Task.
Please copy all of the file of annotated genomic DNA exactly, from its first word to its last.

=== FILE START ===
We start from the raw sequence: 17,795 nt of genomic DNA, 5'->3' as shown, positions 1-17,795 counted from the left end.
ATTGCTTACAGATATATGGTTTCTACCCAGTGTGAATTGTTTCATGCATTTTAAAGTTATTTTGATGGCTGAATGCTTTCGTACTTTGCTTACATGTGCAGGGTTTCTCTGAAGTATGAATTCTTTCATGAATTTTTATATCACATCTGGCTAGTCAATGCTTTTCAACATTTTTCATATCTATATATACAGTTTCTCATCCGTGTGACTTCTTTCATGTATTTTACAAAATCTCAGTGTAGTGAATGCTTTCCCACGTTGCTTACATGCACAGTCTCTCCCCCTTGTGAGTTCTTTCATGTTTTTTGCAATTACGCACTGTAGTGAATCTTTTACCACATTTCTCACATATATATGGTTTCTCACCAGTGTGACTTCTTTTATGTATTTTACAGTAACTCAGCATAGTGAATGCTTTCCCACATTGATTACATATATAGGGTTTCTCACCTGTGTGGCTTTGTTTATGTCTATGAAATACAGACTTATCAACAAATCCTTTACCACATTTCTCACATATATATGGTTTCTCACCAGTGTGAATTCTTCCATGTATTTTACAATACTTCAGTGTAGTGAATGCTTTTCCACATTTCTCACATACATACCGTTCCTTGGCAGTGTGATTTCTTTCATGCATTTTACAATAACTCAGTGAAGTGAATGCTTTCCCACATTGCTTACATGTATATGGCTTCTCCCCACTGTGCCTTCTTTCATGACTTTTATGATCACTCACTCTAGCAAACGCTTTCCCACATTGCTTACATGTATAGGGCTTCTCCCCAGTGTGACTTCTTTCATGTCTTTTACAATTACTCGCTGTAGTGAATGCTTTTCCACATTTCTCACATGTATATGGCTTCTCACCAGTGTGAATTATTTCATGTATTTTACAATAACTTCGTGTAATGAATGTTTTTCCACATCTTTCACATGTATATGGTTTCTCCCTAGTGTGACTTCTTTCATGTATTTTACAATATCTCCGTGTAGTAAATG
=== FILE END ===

We start from the raw sequence: 17,795 nt of genomic DNA, 5'->3' as shown, positions 1-17,795 counted from the left end.
ATTGCTTACAGATATATGGTTTCTACCCAGTGTGAATTGTTTCATGCATTTTAAAGTTATTTTGATGGCTGAATGCTTTCGTACTTTGCTTACATGTGCAGGGTTTCTCTGAAGTATGAATTCTTTCATGAATTTTTATATCACATCTGGCTAGTCAATGCTTTTCAACATTTTTCATATCTATATATACAGTTTCTCATCCGTGTGACTTCTTTCATGTATTTTACAAAATCTCAGTGTAGTGAATGCTTTCCCACGTTGCTTACATGCACAGTCTCTCCCCCTTGTGAGTTCTTTCATGTTTTTTGCAATTACGCACTGTAGTGAATCTTTTACCACATTTCTCACATATATATGGTTTCTCACCAGTGTGACTTCTTTTATGTATTTTACAGTAACTCAGCATAGTGAATGCTTTCCCACATTGATTACATATATAGGGTTTCTCACCTGTGTGGCTTTGTTTATGTCTATGAAATACAGACTTATCAACAAATCCTTTACCACATTTCTCACATATATATGGTTTCTCACCAGTGTGAATTCTTCCATGTATTTTACAATACTTCAGTGTAGTGAATGCTTTTCCACATTTCTCACATACATACCGTTCCTTGGCAGTGTGATTTCTTTCATGCATTTTACAATAACTCAGTGAAGTGAATGCTTTCCCACATTGCTTACATGTATATGGCTTCTCCCCACTGTGCCTTCTTTCATGACTTTTATGATCACTCACTCTAGCAAACGCTTTCCCACATTGCTTACATGTATAGGGCTTCTCCCCAGTGTGACTTCTTTCATGTCTTTTACAATTACTCGCTGTAGTGAATGCTTTTCCACATTTCTCACATGTATATGGCTTCTCACCAGTGTGAATTATTTCATGTATTTTACAATAACTTCGTGTAATGAATGTTTTTCCACATCTTTCACATGTATATGGTTTCTCCCTAGTGTGACTTCTTTCATGTATTTTACAATATCTCCGTGTAGTAAATG